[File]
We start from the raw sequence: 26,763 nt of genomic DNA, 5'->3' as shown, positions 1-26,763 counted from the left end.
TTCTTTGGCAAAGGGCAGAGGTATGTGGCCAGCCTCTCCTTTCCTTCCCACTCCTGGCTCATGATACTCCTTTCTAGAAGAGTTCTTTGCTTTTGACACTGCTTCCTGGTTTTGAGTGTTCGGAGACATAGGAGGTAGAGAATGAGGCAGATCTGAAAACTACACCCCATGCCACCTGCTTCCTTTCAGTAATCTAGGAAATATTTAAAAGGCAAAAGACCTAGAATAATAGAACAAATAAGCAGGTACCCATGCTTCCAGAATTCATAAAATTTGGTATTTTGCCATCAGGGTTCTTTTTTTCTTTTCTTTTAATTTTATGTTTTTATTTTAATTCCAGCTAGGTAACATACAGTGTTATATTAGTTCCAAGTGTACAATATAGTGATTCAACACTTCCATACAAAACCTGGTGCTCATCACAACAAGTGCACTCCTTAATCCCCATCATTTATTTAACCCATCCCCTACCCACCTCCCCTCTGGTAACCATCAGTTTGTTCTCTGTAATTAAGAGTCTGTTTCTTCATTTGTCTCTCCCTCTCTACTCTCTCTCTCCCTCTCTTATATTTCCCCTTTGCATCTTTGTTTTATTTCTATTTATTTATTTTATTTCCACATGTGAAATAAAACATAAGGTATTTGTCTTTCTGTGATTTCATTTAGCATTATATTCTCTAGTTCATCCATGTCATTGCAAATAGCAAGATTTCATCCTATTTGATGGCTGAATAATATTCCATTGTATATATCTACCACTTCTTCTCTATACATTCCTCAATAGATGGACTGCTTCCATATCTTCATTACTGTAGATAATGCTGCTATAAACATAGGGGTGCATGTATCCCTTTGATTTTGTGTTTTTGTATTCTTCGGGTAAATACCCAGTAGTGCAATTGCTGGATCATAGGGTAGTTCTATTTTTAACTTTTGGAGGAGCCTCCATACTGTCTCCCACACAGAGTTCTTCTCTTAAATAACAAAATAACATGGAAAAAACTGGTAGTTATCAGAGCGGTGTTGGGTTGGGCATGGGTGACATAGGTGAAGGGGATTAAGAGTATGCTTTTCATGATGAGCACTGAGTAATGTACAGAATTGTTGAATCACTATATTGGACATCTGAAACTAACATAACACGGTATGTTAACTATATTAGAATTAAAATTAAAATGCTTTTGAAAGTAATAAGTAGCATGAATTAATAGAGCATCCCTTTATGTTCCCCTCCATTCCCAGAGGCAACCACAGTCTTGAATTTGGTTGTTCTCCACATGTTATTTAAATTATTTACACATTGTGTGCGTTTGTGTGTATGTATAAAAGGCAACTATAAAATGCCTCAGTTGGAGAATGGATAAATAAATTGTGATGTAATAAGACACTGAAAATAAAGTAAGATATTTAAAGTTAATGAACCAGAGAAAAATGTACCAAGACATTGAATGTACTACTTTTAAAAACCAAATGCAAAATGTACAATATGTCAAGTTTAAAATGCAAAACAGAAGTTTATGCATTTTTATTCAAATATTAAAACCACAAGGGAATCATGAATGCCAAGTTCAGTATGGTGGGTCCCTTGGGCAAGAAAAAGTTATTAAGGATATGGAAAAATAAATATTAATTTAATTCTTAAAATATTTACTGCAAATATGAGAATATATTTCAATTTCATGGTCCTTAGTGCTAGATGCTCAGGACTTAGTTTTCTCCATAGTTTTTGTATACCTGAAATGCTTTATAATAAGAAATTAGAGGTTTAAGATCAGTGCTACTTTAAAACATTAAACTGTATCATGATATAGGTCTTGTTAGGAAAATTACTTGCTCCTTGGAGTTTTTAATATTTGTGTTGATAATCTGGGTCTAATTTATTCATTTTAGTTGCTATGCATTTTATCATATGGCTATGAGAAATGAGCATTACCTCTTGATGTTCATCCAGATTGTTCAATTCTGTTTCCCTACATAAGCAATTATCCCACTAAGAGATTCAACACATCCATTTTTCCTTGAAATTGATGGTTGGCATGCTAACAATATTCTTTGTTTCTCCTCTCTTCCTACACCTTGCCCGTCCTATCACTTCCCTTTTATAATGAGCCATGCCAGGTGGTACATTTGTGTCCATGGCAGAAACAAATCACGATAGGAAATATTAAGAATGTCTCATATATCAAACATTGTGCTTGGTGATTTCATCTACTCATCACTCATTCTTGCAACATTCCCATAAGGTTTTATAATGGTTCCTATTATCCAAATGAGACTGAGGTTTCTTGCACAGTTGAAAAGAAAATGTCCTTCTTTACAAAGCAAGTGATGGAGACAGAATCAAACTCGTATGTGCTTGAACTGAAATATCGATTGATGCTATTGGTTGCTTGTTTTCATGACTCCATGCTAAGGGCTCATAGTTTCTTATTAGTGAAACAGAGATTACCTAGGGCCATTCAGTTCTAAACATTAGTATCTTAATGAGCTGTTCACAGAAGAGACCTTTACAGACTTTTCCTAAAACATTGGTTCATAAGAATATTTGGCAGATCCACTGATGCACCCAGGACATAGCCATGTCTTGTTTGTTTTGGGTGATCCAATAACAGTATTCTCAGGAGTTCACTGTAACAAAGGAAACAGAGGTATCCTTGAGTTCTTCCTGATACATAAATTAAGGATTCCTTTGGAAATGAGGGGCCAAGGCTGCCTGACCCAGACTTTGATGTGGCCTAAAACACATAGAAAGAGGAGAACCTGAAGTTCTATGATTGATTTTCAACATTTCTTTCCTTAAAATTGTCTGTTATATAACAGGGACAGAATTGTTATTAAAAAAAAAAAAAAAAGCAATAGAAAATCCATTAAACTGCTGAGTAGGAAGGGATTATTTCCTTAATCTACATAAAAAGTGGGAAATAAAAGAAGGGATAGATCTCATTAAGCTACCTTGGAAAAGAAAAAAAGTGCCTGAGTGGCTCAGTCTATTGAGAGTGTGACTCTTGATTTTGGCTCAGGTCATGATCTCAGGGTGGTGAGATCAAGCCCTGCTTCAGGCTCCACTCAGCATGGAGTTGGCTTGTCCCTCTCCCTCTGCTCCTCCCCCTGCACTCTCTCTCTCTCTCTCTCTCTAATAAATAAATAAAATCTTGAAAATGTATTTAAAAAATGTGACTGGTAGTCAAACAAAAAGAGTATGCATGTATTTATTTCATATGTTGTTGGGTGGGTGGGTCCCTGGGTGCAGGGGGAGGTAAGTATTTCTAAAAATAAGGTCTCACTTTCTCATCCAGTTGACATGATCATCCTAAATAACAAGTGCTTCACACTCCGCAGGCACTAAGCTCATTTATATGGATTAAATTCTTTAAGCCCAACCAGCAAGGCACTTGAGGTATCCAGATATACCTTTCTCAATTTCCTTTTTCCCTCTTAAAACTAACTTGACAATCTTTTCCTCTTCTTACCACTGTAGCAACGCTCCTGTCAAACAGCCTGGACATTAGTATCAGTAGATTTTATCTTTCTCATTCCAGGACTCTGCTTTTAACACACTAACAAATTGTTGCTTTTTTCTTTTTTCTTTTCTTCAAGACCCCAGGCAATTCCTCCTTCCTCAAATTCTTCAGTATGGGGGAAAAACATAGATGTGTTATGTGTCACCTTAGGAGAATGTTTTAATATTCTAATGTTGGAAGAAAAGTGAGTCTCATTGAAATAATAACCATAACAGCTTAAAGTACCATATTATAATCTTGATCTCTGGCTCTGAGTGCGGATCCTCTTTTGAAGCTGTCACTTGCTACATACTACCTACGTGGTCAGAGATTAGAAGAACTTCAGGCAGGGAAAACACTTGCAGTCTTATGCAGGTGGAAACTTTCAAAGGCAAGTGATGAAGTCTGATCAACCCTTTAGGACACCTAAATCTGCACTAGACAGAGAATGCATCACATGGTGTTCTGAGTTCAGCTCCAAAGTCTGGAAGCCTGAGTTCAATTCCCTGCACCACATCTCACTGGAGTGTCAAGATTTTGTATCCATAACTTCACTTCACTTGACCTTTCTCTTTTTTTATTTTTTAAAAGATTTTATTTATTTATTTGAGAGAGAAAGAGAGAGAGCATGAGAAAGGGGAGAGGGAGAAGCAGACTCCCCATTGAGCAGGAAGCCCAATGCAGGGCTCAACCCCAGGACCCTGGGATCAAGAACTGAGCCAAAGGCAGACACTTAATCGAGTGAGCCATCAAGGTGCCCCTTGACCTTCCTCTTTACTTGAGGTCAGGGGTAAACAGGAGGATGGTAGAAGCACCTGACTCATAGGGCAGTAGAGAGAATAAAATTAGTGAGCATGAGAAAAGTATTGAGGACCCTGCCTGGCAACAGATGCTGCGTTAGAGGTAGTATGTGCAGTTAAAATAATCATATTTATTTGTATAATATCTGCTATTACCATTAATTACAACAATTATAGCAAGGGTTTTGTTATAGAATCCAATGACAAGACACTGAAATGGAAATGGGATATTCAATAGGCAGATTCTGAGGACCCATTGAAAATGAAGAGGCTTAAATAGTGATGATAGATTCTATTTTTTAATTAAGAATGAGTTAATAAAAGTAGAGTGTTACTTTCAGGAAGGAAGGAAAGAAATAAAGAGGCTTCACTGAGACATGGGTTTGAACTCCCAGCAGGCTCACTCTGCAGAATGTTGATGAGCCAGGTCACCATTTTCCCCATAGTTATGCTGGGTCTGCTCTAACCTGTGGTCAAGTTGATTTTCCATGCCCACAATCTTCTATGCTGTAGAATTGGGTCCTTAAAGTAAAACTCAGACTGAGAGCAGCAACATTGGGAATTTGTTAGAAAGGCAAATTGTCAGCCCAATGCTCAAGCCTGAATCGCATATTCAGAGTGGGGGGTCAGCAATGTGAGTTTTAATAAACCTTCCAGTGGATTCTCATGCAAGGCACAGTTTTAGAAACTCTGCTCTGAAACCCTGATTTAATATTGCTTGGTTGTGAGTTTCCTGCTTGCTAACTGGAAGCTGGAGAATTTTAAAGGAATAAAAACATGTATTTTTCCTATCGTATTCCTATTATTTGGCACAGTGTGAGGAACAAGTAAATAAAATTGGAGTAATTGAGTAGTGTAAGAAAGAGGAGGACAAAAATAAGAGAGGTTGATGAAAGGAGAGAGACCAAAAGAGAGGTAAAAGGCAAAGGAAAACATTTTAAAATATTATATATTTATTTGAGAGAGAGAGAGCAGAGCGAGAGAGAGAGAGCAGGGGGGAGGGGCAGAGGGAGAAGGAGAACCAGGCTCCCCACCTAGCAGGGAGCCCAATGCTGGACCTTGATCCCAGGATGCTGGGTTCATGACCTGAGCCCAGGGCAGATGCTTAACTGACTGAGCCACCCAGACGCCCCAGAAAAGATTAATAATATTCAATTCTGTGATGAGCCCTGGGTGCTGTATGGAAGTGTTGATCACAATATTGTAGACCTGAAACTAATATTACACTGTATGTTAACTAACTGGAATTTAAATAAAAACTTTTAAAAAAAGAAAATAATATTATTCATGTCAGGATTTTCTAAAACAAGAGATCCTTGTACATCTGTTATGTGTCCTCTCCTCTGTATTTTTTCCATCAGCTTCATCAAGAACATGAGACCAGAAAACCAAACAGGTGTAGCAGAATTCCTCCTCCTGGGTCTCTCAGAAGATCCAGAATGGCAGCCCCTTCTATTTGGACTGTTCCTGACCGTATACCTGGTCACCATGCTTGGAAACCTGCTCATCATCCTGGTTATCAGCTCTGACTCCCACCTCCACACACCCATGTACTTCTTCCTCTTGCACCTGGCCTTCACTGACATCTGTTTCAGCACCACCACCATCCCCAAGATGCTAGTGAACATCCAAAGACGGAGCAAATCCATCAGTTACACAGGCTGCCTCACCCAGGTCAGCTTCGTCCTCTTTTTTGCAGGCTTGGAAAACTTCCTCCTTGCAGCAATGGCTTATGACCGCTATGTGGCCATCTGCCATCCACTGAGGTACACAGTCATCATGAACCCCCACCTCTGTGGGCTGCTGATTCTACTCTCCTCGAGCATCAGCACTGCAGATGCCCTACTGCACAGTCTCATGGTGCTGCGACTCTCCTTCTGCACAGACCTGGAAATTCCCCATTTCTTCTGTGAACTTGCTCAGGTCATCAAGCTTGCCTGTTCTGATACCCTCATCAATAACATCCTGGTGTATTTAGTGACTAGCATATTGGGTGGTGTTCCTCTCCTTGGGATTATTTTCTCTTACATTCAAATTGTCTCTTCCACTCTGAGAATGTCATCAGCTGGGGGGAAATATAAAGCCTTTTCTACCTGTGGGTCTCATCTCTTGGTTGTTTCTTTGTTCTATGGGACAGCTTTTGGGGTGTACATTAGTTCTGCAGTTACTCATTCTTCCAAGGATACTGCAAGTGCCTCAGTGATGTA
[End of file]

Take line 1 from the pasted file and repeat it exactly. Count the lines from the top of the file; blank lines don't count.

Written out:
We start from the raw sequence: 26,763 nt of genomic DNA, 5'->3' as shown, positions 1-26,763 counted from the left end.